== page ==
Ezra: A Second Exodus

The Jews’ return from the Babylonian captivity seemed like a second Exodus, sovereignly patterned in some ways after Israel’s first redemption from Egyptian bondage. The return trip from Babylon involved activities similar to those of the original Exodus:  

1) Rebuilding of the temple and the city walls 

2) Reinstitution of the law, which made Zerubbabel, Ezra, and Nehemiah collectively seem like a second Moses 

3) Challenge of the local enemies 

4) Temptation to intermarry with non-Jews, resulting in idolatry  

Other parallels between the original Exodus and the return from Babylon must have seemed to the returnees as though they had been given a fresh start by God. In his account of the return, Ezra drew upon a collection of Persian administrative documents to which he had access as a scribe.  

The presence of actual royal administrative documents carries a powerful message when accompanied by the resounding line “the hand of the Lord my God was upon him/me” (Ezra 7:6, 28). The decrees, proclamations, letters, lists, genealogies, and memoranda, many of them written by the Persian administration, attest to the sovereign hand of God in Israel’s restoration.  

The primary message of the book is that God orchestrated the past grim situation (captivity) and would continue to work through a pagan king and his successors to give Judah hope for the future (return). God’s administration overrides that of any of the kings of this world, and thus the book of Ezra is a message of God’s continuing covenant grace to Israel.  

Another prominent theme which surfaces in Ezra is opposition from the local Samaritan residents whose ancestors had been imported from Assyria (Ezra 4:2; compare John 4:4–42). For reasons of spiritual sabotage, Israel’s enemies requested to participate in rebuilding the temple (Ezra 4:1-2). After being shunned, the enemies hired counselors against the Jews (compare Ezra 4:4-5).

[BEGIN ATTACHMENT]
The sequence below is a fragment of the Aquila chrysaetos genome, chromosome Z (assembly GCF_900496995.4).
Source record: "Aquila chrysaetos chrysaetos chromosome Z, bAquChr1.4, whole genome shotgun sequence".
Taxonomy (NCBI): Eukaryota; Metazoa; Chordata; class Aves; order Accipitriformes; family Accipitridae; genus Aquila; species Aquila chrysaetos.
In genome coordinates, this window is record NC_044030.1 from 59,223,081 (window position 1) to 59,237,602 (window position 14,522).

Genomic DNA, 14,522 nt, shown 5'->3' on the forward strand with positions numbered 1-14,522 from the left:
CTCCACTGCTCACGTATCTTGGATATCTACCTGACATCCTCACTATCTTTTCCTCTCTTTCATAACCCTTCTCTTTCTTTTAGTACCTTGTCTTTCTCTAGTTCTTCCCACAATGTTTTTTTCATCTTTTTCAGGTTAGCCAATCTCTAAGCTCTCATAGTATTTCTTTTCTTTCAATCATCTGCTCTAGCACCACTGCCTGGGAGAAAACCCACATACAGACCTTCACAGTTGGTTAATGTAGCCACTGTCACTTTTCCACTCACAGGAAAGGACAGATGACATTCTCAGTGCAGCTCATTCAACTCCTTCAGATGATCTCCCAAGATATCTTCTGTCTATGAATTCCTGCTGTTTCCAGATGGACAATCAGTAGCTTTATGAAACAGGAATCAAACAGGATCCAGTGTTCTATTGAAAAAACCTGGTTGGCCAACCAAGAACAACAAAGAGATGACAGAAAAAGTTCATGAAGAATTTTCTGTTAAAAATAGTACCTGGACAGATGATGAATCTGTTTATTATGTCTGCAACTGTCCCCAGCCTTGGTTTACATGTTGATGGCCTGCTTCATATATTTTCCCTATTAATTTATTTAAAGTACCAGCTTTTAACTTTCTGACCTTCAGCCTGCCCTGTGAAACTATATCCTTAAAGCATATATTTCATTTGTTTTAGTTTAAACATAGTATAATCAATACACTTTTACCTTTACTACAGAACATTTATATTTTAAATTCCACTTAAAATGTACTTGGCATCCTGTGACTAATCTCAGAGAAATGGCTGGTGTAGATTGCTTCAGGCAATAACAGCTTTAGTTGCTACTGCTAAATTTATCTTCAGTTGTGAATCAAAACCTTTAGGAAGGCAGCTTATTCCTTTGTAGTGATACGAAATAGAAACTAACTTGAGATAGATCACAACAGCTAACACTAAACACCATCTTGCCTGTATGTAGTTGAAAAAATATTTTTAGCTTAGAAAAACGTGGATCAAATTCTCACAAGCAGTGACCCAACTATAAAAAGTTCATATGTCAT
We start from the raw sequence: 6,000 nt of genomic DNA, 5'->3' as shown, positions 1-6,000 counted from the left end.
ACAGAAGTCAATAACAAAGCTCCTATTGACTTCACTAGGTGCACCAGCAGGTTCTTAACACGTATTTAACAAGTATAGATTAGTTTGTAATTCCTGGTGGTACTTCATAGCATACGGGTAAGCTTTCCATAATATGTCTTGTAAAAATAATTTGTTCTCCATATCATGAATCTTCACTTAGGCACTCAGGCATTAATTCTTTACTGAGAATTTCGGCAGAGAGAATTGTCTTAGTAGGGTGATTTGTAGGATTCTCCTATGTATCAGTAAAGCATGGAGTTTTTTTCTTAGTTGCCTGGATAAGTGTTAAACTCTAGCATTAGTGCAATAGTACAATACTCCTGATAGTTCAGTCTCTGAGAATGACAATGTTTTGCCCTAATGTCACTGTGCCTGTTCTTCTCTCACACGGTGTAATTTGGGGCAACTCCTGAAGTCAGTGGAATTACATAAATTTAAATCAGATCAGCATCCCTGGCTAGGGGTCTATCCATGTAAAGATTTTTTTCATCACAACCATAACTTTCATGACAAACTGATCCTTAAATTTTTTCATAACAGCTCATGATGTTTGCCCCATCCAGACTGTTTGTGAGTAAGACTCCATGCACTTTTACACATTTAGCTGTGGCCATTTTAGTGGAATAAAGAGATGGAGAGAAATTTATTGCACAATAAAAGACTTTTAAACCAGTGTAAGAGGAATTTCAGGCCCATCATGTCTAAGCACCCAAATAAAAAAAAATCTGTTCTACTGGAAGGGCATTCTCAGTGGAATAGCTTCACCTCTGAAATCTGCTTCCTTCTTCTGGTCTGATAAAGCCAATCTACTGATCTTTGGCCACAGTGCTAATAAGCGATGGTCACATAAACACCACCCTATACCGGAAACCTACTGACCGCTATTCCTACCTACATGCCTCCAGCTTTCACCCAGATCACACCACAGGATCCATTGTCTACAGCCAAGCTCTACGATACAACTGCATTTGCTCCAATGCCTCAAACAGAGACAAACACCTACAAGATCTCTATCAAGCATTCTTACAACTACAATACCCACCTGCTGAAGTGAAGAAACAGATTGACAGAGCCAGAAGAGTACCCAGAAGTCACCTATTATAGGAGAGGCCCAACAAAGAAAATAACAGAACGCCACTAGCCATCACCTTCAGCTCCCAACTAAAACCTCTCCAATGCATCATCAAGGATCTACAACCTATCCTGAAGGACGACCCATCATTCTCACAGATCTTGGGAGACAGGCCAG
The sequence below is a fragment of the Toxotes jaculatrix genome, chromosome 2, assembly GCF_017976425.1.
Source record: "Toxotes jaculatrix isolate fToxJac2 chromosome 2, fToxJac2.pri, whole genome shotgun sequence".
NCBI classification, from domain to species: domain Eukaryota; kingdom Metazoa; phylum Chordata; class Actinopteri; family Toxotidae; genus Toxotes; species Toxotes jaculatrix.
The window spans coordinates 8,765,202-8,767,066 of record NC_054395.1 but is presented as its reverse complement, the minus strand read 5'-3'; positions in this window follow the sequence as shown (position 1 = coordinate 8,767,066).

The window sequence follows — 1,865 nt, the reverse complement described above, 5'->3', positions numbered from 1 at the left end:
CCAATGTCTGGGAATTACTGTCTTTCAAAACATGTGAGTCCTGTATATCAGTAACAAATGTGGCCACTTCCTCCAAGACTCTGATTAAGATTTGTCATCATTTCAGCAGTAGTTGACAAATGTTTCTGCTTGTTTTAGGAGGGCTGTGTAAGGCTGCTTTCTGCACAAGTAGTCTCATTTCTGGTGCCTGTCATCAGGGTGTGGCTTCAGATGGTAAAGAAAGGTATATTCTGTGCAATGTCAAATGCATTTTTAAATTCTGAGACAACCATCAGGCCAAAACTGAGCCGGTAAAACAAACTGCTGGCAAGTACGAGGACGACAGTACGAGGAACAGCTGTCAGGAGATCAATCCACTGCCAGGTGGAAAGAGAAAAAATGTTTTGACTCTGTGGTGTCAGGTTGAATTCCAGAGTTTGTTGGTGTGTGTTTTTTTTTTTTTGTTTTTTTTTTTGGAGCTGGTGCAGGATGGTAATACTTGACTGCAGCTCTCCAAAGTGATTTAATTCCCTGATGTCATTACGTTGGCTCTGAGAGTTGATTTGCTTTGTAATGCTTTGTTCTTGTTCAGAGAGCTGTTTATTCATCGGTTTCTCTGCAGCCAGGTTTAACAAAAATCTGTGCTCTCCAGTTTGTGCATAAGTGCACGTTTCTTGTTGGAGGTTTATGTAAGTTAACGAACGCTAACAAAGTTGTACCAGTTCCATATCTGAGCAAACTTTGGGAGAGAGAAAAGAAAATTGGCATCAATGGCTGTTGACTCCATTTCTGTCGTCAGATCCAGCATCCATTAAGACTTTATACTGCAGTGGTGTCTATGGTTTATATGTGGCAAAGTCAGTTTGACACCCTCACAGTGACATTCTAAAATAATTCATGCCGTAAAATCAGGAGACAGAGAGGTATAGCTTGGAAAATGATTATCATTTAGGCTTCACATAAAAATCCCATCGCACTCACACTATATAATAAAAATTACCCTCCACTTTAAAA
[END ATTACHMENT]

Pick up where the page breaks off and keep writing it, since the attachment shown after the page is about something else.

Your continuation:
But the Lord, through the preaching of Haggai and Zechariah, rekindled the spirit of the people and their leaders to build, with the words “… take courage… and work; for I am with you” (Haggai 2:4; compare Ezra 4:24–5:2). The reconstruction resumed (ca. 520 B.C.) and the temple was soon finished, dedicated, and back in service to God (ca. 516 B.C.). 

Consider journaling about … 

Was there a time when you were discouraged enough to consider quitting or you actually quit something you knew God called you to do? Where did that discouragement come from

As we see in both Ezra and Haggai, God used preaching to rekindle people’s spirits. Recall a time when a sermon inspired or encouraged you to continue on. 

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Content in the article taken from the ESV MacArthur Study Bible.

Unleashing God’s Truth One Verse at a Time

Drawing on more than fifty years of dedicated pastoral and scholarly work, Dr. John MacArthur’s verse-by-verse study notes, book introductions, and articles help make God known to you through the study of His Word. This second edition of The MaArthur Study Bible is fully updated, redesigned and expanded from the first edition.

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